A hand rises from the back.
“You’re Havel?” She asks.
“You got a phone call.”
He walks from his booth and thanks her as he picks up the phone. “When was the last time someone received a call from a pay phone?” She starts drinking from her second glass mug.
“Time is very fast for those who are scared,” Havel says into the phone. He holds a fedora in his right hand and wears a tweed jacket with elbow patches.
“Why am I not talking to her?” I ask myself while my feet cement into the floor. This fear has always plagued me. I am the only force stopping an introduction, killing all my chances to meet someone. It has always been my fears, my stupidity, my apprehension and nothing else holds me in place. “Do I fear her or fear what I want?” passes through my mind. Every piece of energy in the universe has brought the two of us to this spot at this moment and I cannot manage to take three steps and form words to talk to this beautiful woman. She sips her beer again and looks at Havel.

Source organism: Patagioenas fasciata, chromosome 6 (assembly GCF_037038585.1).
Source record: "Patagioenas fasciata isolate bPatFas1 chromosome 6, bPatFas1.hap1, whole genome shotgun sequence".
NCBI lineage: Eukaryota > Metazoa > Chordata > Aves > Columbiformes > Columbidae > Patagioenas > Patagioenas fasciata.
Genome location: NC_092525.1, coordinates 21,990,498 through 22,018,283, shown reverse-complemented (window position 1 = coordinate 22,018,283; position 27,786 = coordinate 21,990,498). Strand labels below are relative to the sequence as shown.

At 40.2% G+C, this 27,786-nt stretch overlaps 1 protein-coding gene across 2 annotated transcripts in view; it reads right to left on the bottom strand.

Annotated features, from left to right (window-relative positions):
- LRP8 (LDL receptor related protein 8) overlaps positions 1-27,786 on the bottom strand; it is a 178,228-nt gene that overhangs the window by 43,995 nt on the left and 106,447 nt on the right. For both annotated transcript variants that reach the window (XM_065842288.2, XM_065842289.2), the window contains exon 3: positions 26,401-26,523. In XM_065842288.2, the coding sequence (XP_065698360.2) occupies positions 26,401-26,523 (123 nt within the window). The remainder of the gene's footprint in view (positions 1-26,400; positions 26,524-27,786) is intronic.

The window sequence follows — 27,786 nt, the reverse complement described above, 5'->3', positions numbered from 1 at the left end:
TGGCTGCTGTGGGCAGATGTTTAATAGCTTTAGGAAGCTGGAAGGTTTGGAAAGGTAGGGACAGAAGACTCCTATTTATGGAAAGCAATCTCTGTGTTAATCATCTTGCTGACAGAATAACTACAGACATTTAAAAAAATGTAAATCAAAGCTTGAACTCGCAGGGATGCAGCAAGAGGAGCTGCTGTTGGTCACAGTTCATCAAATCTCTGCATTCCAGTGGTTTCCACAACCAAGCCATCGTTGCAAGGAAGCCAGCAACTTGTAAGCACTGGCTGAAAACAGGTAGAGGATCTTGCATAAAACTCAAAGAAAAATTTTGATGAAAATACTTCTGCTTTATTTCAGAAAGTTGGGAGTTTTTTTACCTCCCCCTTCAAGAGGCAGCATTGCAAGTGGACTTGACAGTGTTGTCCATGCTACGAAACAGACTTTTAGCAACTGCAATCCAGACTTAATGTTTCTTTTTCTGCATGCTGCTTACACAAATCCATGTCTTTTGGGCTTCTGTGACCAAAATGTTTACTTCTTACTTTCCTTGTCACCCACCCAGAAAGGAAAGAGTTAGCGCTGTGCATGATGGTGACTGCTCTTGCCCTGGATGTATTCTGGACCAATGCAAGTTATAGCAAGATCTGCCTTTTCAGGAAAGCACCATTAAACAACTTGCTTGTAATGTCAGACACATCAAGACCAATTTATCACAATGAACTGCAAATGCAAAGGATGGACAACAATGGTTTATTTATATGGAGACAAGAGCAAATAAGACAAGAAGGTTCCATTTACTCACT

The wooden bar doors swing open letting in a gust of fresh air. A bagpiper dressed in a kilt, button down shirt and tie and hard-soled black shoes enters. The bagpipe is under his right arm and the mouthpiece sits up to his lips, but he is not playing.
People cheer his entrance forming a clear circle around the piper. She looks at me with an amused smile hoping for an explanation. I wonder if my hair is in place, if my shoulders are sitting straight or any other flaw she could have caught in that glance. I give her a smile and a shrug. She laughs and turns back around. I see an empty millimeter of space closer to her and fill it. I can tell she is wearing light perfume.
The door swings closed and pushes in a second gust of which the lights react to. Shadows move around the walls with the wind. I stop to see the lights flickering flames and the dancing shadows on the walls. Confused I approach and realize that these were not the same lights as when I walked in. They have become old gaslights. There are real red-orange flames inside that are reacting to the breath and movements of McSorley’s.
“What’s going on?” She mouths to me beneath the noise of the bar.
“The lights… I don’t… I don’t get it.”
A man screams to the bagpiper, “We that are true lovers run into strange capers.”
To which Joe Gould replies, “Squaaak.”
People are raising glasses to toast the bagpipe player, as he stands statuesque in the center of the bar. They beg him to play, but his silence is a refusal.